The Dharavi Redevelopment Plan was proposed to provide a more persuasive sectoral plan of attack to redeveloping the area’s slum (Iyer et al., 2011, p. 6). Proposed costs for private developers to participate were estimated at three billion dollars in addition to the application fee, a security deposit, Indian bank guarantees, and proof of financial capability (Iyer et al., 2011, p. 4). Because of these inflated costs it is best for the public sector to contract the project out to a private partner. The public sector’s lack of available funds, heightened by a political opposition to taking on debt or raising taxes, have been key barriers to delivering new necessary infrastructure projects. (Siemiatycki 2010, p. 46). Public-private partnerships can give densely obligated or fiscally conservative governments the chance for private sector financing that would allow them to construct new infrastructure sooner than if fully funded by government sources (Siemiatycki 2010, p. 46). In the public-sector model of delivering infrastructure, responsible government agency and taxpayers cover the cost of most risks (Siemiatycki 2010, p. 47). However, when the private sector is heavily implicated in the planning, financing, and operation of an infrastructure project, there is the capacity to relocate certain supply and demand affiliated risks to the partner with the largest incentive and competence to manage them (Siemiatycki 2010, p. 47). Risks normally transferred include construction cost overruns, delays in opening the facility, facility availability and operational performance, and whether the development plan will be successful (Siemiatycki 2010, p. 47).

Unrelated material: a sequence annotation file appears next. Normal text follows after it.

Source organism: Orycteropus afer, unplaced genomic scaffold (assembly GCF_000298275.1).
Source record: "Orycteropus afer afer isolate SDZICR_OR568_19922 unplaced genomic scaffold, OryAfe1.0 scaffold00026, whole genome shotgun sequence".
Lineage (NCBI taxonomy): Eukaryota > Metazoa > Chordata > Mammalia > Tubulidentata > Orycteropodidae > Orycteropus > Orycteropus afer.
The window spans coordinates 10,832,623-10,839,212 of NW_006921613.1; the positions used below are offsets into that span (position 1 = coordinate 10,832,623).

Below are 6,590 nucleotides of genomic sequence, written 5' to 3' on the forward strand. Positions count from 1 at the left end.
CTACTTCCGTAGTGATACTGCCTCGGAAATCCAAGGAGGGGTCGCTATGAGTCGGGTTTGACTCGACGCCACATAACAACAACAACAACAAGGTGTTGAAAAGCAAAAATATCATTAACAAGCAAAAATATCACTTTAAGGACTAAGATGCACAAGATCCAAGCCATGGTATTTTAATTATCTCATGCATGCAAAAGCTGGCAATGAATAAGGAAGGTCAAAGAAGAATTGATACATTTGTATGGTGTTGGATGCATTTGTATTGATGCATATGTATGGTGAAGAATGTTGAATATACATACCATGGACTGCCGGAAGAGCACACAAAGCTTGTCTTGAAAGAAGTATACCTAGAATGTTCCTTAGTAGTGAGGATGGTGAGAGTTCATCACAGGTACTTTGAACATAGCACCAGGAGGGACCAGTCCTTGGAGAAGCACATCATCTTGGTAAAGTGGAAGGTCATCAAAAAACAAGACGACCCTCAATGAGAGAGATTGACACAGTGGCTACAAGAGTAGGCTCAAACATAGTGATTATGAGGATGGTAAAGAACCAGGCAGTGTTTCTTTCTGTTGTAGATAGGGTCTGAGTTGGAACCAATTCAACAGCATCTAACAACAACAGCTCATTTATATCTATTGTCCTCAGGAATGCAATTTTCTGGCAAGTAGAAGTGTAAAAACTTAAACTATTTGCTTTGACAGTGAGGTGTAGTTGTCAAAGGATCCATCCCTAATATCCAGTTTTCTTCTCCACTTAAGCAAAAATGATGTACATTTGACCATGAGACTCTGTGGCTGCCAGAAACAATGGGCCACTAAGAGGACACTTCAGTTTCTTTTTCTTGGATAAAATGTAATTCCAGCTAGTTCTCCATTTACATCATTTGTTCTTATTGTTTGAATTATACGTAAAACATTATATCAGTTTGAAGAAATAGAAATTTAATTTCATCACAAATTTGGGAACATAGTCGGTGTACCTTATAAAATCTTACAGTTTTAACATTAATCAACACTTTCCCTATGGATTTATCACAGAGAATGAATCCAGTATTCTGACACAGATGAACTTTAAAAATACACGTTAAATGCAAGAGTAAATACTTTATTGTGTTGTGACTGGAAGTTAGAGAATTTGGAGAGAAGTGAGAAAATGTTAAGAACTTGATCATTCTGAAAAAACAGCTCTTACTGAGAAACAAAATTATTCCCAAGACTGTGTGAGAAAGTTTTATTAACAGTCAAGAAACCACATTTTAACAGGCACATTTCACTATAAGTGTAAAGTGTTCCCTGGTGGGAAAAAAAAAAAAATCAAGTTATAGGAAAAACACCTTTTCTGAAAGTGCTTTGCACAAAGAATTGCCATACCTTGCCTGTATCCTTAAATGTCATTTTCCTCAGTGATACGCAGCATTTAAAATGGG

Ethical concerns the public sector should contemplate before and after entering a public-private partnership must include provisions for transparency (Bunch 2012, p. 53). The process for soliciting, evaluating, and awarding Dharavi Redevelopment Plan projects must be transparent and fair (Bunch 2012, p. 53). It is believed that lack of disclosure can negatively affect transparency which in turn affects public participation (Bunch 2012, p. 53). When an agreement is made with the private sector, all documentation involved should be available for public review (Murray 2007, p. 58). The public sector has the responsibility to its citizens to ensure their needs are met, and transparency is a good way to earn public trust (Murray 2007, p. 58). Limited transparency reduces significant community engagement in project planning (Siemiatycki 2010, p. 5). Essential community consultation and engagement in infrastructure investment decisions are crucial to making public planning accountable, increasing citizen support, and enhancing the policy outcomes of specific initiatives (Siemiatycki 2010 5). In the case of the Dharavi Redevelopment Plan, criticisms from the affected citizens postponed the implementation of the project (Iyer et al., 2011, p. 11). Citizens felt that several elements of the project were unclear such as infrastructure planning, environmental impact assessments, acquisition of land from private owners, and improving eligibility for housing (Iyer et al., 2011, p. 7). The creator of the development plan claimed to have produced all documentation in regards to the project available, but knew he must devise a plan for addressing the needs of the citizens (Iyer et al., 2011, p. 8). This was critical to the success of the project, so significant changes were made to the original plan to address concerns (Iyer et al., 2011, p. 10).
Redeveloping the Dharavi slum can become a reality if the public-private partnership is handled properly. The public-sector mentality necessary for lucrative public-private partnerships is to welcome them as enterprises that require a careful combination of technical, legal, and commercial conditions (Garvin 2010, p. 410). The method is not the same as defining the requirements for a constructed facility but is more so authorizing the private sector to commence and manage an enterprise within the parameters of a contract (Garvin 2010, p. 410). A meticulous balance must be carried out between the project’s administration and construction arrangements so that the private partner is prosperous in meeting public sector objectives (Garvin 2010, p. 410).